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FleetTALK Management Services

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fleet talk

Wireless Industry Management Specialist

  • Nationwide Field Service Capability
  • 24/7 Customer Service
  • Collections
  • Network Operations Center Functions
  • Two Way Radio Network Provider
  • Spectrum Sales & Acquisition


Tom Williams 973-625-7500 x102

FleetTALK Management Services
101 Roundhill Drive
Rockaway, NJ 07866

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FleetTALK Management Services

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BigBelly solar trash cans rolling out in Michigan, and maybe Bay City

by Jeff Kart | The Bay City Times
Thursday August 20, 2009, 7:30 AM

BigBellys are coming to Michigan, and maybe downtown Bay City.

No, these aren't the bellies that hang over belts.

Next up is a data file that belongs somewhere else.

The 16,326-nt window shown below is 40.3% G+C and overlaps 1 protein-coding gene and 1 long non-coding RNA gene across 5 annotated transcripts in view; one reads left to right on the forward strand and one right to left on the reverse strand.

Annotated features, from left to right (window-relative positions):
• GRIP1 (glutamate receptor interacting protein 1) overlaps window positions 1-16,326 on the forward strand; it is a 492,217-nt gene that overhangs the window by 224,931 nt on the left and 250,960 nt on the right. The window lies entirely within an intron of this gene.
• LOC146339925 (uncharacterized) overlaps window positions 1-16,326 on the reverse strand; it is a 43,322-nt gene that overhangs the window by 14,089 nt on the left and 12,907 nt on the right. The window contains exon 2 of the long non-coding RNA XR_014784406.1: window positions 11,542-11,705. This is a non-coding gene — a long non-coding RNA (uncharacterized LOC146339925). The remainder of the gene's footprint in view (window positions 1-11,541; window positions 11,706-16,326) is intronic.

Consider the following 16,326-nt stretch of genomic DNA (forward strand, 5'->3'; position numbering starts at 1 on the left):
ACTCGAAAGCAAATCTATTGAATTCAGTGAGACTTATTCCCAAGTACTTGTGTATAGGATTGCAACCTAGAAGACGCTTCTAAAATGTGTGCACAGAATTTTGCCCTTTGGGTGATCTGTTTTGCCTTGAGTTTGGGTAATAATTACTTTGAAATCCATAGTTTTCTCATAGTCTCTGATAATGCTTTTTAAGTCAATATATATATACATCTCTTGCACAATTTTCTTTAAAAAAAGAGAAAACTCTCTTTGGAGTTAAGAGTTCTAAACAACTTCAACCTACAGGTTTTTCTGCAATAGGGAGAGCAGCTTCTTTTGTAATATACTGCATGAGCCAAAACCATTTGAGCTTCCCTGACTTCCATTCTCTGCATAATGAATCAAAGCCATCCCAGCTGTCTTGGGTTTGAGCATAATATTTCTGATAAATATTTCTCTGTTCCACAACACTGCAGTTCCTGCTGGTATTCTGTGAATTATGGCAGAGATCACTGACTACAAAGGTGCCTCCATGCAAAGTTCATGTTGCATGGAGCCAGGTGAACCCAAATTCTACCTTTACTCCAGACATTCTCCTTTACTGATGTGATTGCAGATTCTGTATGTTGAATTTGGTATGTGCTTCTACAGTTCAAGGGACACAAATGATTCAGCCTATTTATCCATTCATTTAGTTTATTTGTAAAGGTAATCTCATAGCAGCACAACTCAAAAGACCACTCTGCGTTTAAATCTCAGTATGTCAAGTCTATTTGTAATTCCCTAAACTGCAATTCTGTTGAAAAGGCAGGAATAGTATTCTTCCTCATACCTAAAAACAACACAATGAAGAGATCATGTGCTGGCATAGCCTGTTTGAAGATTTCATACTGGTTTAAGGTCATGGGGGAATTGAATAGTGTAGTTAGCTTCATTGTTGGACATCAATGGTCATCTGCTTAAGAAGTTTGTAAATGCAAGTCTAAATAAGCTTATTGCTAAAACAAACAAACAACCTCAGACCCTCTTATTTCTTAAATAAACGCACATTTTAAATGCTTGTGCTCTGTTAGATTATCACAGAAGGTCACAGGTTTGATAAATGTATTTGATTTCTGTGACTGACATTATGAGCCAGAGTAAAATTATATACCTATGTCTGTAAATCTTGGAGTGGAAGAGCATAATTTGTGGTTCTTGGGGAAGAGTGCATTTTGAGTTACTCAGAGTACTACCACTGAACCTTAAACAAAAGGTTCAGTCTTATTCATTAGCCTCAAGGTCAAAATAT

These BigBellys are American-made, solar-powered trash compactors, which are being rolled out in Michigan next week by Waste Management Inc.

trash compactor
Associated Press

People pass by a solar-powered trash compactor called a BigBelly, right, in Philadelphia. The compactors are being introduced in Michigan.

The benefits, company officials say, include not having to empty the containers as often and showcasing solar technology on public streets.

And everyone knows how an overflowing trash container can attract seagulls.

The solar cans cost about $3,000 each, less if you buy in bulk, and they can hold as much as five regular trash cans, or about 150 gallons' worth.